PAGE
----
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Author Topic: QLN Graphs  (Read 1991 times)

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QLN Graphs
« on: March 15, 2014, 05:59:59 PM »

The first QLN graph attached is the one from the test socket,and the second is from the master socket with the extensions attached to the rear of the faceplate, why are there such large spikes in the test socket, but not in the master socket, the router and everything else is in the same place, also tested using a 12v battery with all electrical items off (to elliminate rein) and was identical?
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burakkucat

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Re: QLN Graphs
« Reply #1 on: March 15, 2014, 06:11:48 PM »

. . . why are there such large spikes in the test socket, but not in the master socket, . . .

Large spikes???

In all honesty, within the range of experimental error, both graphs are essentially identical.
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Re: QLN Graphs
« Reply #2 on: March 15, 2014, 06:31:05 PM »

The tones towards tone 255 seem to even out, as they should look, sorry the spikes get worse after 18:00, and becomes unusable. This one attached is as the sun has just set.
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NewtronStar

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Re: QLN Graphs
« Reply #3 on: March 15, 2014, 06:46:55 PM »

Hi if your loseing tones in the evening then it could point to RFI as being a probable cause, if you could upload a snapshot of tones and select bitloading to see which tones are missing and the relevant radio frequency my be the cause  :-\   
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Re: QLN Graphs
« Reply #4 on: March 15, 2014, 08:17:04 PM »

Yeah it does seem to be rfi but only after it starts to go dark, it must be the line is picking up the interfering stations, rather than rejecting them each spike is a radio station, which can be found using a lw/mw radio, shouldn't the line be preventing these frequencies from affecting the adsl? Also neighbours have crackly lines, mines more of increased background noise, and hissing. I've attached QLN graphs as they get worse. The tones that are unusable are normaly 7-9db, during the day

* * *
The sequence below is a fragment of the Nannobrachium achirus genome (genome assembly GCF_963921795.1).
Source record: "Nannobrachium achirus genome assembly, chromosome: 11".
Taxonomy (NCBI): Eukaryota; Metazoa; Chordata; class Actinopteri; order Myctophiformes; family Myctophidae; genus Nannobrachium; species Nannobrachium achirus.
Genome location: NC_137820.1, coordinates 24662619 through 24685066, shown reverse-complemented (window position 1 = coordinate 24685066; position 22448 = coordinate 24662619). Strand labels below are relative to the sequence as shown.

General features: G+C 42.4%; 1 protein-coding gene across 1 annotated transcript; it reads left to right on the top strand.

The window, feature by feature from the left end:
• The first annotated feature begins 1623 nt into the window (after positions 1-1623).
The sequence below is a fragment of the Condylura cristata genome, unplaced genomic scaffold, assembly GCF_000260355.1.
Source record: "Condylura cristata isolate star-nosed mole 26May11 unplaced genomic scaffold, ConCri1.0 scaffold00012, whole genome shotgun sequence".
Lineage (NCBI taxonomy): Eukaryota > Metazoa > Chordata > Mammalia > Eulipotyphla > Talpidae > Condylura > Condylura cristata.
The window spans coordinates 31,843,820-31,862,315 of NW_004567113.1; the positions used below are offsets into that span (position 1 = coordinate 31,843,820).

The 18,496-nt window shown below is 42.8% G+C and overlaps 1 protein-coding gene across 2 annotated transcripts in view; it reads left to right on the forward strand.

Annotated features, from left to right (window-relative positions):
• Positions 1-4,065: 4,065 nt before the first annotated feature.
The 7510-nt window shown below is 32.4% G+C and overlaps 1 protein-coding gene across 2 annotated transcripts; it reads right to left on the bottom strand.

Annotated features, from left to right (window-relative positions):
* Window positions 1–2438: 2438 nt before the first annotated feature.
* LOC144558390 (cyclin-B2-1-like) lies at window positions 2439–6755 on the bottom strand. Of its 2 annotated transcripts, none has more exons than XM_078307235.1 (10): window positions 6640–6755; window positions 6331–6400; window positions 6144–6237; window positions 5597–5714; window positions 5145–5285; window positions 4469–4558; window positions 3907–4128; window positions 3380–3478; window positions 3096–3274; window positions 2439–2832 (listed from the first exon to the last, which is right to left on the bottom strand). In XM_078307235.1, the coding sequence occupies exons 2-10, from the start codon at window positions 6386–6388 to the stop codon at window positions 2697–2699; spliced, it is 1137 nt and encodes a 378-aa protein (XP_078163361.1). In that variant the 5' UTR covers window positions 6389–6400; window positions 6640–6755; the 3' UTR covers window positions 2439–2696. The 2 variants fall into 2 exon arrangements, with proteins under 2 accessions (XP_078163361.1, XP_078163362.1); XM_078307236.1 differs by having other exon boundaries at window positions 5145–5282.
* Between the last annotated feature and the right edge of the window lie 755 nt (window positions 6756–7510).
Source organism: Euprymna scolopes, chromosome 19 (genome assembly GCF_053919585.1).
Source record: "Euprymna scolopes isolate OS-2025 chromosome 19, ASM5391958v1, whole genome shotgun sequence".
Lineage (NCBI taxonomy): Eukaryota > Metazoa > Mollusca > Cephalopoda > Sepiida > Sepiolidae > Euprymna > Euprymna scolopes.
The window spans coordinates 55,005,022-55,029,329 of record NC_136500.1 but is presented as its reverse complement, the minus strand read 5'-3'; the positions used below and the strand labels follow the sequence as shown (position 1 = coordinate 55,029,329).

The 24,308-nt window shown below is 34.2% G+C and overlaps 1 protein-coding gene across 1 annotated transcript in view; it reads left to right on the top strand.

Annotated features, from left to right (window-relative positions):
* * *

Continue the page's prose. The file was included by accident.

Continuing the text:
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NewtronStar

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Re: QLN Graphs
« Reply #5 on: March 16, 2014, 03:15:45 AM »

I think RFI goes beyone Mr OpenReach's comprehension as when they rolled out Broadband many years ago they should have known that radio frequency interference would impact users on a long lines at some stage or another, once we all have FTTH then RFI will be a thing of the past.
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Re: QLN Graphs
« Reply #6 on: March 16, 2014, 08:27:23 AM »

But it only started to affect after engineering work was done, leaving the line with large number of errors, and a hissing noise after the melodic tones the router makes whilst gaining sync? So there must be some sort of line fault
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burakkucat

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Re: QLN Graphs
« Reply #7 on: March 16, 2014, 02:31:16 PM »

But it only started to affect after engineering work was done, leaving the line with large number of errors, and a hissing noise after the melodic tones the router makes whilst gaining sync? So there must be some sort of line fault

From what you have just described above, yes, there must be some sort of fault.
  • Have you tried with a known reliable micro-filter in the test socket?
  • Have you reported the facts, as you described them above, to your CP (ISP)?
I suspect that there is a sub-standard joint somewhere in the circuit. A joint that is possibly showing HR or semi-conducting tendencies. Such a joint will affect the AC balance of the circuit and, thus, make it more susceptible to RFI.   
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Re: QLN Graphs
« Reply #8 on: March 16, 2014, 02:47:18 PM »

Yes and they say well our tests have passed, and that's all we are doing, yeah i have tried in the test socket, and it's exactly the same, the intensity of the hissing and sync tones varies with router.
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